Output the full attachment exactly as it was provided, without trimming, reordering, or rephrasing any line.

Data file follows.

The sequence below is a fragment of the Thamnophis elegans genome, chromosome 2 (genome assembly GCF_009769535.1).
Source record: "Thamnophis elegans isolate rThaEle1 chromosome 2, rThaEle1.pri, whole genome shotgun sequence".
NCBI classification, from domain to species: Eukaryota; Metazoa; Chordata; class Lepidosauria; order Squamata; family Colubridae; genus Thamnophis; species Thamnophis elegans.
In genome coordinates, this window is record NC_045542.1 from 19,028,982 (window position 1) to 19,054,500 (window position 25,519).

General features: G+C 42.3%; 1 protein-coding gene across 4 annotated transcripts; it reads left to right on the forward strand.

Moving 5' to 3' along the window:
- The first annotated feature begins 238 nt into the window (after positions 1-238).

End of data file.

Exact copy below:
The sequence below is a fragment of the Thamnophis elegans genome, chromosome 2 (genome assembly GCF_009769535.1).
Source record: "Thamnophis elegans isolate rThaEle1 chromosome 2, rThaEle1.pri, whole genome shotgun sequence".
NCBI classification, from domain to species: Eukaryota; Metazoa; Chordata; class Lepidosauria; order Squamata; family Colubridae; genus Thamnophis; species Thamnophis elegans.
In genome coordinates, this window is record NC_045542.1 from 19,028,982 (window position 1) to 19,054,500 (window position 25,519).

General features: G+C 42.3%; 1 protein-coding gene across 4 annotated transcripts; it reads left to right on the forward strand.

Moving 5' to 3' along the window:
- The first annotated feature begins 238 nt into the window (after positions 1-238).